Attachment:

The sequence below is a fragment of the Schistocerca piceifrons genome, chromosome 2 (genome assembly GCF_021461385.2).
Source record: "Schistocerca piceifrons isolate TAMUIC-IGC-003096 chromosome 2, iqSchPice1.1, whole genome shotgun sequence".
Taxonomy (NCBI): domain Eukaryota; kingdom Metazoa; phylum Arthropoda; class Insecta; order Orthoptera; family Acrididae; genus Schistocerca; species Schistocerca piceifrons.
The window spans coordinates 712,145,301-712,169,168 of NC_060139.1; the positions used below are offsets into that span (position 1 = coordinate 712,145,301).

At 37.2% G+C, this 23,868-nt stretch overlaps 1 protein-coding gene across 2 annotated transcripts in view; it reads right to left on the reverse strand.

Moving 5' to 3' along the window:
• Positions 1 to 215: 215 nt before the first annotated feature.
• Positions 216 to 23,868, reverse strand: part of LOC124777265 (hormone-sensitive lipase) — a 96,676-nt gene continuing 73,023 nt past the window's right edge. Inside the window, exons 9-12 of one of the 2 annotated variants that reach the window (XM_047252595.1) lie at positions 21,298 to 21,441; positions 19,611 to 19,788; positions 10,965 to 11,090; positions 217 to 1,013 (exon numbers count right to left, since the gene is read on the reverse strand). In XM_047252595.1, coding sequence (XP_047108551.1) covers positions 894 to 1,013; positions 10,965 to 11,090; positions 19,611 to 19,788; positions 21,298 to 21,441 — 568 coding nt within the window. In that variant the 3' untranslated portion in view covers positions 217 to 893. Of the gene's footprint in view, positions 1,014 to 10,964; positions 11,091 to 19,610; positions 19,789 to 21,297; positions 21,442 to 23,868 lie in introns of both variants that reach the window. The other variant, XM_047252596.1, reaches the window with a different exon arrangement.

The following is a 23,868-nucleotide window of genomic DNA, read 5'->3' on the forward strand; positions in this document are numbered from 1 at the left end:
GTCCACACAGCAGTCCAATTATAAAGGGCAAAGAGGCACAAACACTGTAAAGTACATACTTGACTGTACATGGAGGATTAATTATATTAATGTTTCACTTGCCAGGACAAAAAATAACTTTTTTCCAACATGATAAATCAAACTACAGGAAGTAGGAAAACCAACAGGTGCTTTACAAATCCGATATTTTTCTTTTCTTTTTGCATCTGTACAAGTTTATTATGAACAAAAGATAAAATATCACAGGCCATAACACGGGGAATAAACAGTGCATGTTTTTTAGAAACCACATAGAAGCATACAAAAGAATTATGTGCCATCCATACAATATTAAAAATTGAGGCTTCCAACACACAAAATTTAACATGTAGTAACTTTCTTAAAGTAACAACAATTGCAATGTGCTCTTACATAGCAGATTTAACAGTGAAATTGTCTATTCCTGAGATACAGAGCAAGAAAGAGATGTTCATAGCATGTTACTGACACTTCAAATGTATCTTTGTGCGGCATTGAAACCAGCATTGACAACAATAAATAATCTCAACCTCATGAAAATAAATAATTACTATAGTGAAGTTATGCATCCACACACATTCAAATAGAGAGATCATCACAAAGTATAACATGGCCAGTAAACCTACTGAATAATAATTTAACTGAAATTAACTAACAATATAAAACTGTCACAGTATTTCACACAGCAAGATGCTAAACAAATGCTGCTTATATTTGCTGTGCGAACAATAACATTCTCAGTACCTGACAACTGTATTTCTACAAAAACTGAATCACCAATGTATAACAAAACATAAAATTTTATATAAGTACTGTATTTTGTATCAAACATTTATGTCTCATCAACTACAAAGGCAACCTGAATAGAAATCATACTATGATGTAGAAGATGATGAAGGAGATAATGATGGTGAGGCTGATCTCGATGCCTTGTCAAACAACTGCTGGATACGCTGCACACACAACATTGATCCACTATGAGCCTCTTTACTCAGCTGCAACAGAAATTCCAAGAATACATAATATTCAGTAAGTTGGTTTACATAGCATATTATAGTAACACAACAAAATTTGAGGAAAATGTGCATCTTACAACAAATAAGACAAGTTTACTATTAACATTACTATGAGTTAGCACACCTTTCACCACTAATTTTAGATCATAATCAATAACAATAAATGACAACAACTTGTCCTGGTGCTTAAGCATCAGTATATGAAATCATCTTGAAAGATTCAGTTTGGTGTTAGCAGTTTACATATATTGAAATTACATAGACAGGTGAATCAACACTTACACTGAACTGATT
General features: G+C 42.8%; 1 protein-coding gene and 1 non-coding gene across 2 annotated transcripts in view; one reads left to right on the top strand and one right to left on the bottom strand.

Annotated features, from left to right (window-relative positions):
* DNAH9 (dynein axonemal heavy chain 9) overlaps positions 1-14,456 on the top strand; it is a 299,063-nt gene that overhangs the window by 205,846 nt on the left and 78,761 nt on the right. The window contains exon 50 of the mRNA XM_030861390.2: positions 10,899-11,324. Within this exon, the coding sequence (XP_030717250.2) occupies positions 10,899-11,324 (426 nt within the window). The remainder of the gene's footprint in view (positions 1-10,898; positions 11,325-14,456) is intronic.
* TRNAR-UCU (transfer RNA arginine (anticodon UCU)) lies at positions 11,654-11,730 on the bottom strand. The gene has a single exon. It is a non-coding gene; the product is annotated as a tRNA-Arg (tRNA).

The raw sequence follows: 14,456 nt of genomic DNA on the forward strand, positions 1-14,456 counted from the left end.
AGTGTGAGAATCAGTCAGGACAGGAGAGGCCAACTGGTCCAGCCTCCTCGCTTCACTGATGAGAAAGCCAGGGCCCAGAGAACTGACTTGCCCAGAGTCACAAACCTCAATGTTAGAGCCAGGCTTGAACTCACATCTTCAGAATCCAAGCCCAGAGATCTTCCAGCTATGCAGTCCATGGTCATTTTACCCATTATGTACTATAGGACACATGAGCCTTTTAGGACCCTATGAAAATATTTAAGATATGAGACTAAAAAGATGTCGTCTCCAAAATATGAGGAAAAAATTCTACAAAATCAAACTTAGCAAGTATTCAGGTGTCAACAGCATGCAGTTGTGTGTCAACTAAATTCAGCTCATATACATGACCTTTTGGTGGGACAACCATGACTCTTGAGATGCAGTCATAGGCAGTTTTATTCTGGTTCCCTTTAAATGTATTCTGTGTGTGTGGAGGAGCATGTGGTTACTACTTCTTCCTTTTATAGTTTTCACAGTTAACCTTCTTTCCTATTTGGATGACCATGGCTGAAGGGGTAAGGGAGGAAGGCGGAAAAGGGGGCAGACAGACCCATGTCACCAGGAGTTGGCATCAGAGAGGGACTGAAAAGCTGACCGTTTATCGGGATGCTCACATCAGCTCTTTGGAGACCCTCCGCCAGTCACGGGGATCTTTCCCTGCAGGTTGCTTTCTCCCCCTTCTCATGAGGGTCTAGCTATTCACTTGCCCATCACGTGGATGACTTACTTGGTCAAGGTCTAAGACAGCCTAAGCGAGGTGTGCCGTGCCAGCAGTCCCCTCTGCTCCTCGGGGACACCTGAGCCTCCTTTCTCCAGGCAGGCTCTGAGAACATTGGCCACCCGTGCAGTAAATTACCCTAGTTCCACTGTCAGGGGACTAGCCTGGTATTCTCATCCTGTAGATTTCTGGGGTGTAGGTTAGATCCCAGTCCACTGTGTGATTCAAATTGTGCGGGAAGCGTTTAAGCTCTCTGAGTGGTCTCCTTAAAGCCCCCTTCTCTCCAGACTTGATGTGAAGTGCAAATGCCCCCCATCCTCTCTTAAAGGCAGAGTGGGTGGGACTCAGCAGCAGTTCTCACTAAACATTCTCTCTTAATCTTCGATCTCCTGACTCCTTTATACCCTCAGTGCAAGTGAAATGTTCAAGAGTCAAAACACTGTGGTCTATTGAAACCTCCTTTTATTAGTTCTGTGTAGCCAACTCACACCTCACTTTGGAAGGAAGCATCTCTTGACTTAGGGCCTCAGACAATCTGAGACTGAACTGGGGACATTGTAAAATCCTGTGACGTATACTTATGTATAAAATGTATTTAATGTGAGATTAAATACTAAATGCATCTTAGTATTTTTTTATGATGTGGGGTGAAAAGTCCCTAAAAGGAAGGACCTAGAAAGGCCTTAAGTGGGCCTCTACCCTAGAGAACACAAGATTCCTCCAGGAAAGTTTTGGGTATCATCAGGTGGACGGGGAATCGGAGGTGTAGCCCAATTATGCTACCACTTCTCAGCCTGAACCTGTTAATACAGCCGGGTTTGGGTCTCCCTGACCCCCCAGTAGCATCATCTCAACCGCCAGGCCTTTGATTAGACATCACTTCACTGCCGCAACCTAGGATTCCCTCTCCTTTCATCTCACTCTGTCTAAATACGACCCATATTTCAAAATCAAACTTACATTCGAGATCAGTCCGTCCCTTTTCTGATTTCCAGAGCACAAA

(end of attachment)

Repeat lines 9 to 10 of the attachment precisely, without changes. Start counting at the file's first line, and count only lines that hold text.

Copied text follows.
The following is a 23,868-nucleotide window of genomic DNA, read 5'->3' on the forward strand; positions in this document are numbered from 1 at the left end:
GTCCACACAGCAGTCCAATTATAAAGGGCAAAGAGGCACAAACACTGTAAAGTACATACTTGACTGTACATGGAGGATTAATTATATTAATGTTTCACTTGCCAGGACAAAAAATAACTTTTTTCCAACATGATAAATCAAACTACAGGAAGTAGGAAAACCAACAGGTGCTTTACAAATCCGATATTTTTCTTTTCTTTTTGCATCTGTACAAGTTTATTATGAACAAAAGATAAAATATCACAGGCCATAACACGGGGAATAAACAGTGCATGTTTTTTAGAAACCACATAGAAGCATACAAAAGAATTATGTGCCATCCATACAATATTAAAAATTGAGGCTTCCAACACACAAAATTTAACATGTAGTAACTTTCTTAAAGTAACAACAATTGCAATGTGCTCTTACATAGCAGATTTAACAGTGAAATTGTCTATTCCTGAGATACAGAGCAAGAAAGAGATGTTCATAGCATGTTACTGACACTTCAAATGTATCTTTGTGCGGCATTGAAACCAGCATTGACAACAATAAATAATCTCAACCTCATGAAAATAAATAATTACTATAGTGAAGTTATGCATCCACACACATTCAAATAGAGAGATCATCACAAAGTATAACATGGCCAGTAAACCTACTGAATAATAATTTAACTGAAATTAACTAACAATATAAAACTGTCACAGTATTTCACACAGCAAGATGCTAAACAAATGCTGCTTATATTTGCTGTGCGAACAATAACATTCTCAGTACCTGACAACTGTATTTCTACAAAAACTGAATCACCAATGTATAACAAAACATAAAATTTTATATAAGTACTGTATTTTGTATCAAACATTTATGTCTCATCAACTACAAAGGCAACCTGAATAGAAATCATACTATGATGTAGAAGATGATGAAGGAGATAATGATGGTGAGGCTGATCTCGATGCCTTGTCAAACAACTGCTGGATACGCTGCACACACAACATTGATCCACTATGAGCCTCTTTACTCAGCTGCAACAGAAATTCCAAGAATACATAATATTCAGTAAGTTGGTTTACATAGCATATTATAGTAACACAACAAAATTTGAGGAAAATGTGCATCTTACAACAAATAAGACAAGTTTACTATTAACATTACTATGAGTTAGCACACCTTTCACCACTAATTTTAGATCATAATCAATAACAATAAATGACAACAACTTGTCCTGGTGCTTAAGCATCAGTATATGAAATCATCTTGAAAGATTCAGTTTGGTGTTAGCAGTTTACATATATTGAAATTACATAGACAGGTGAATCAACACTTACACTGAACTGATT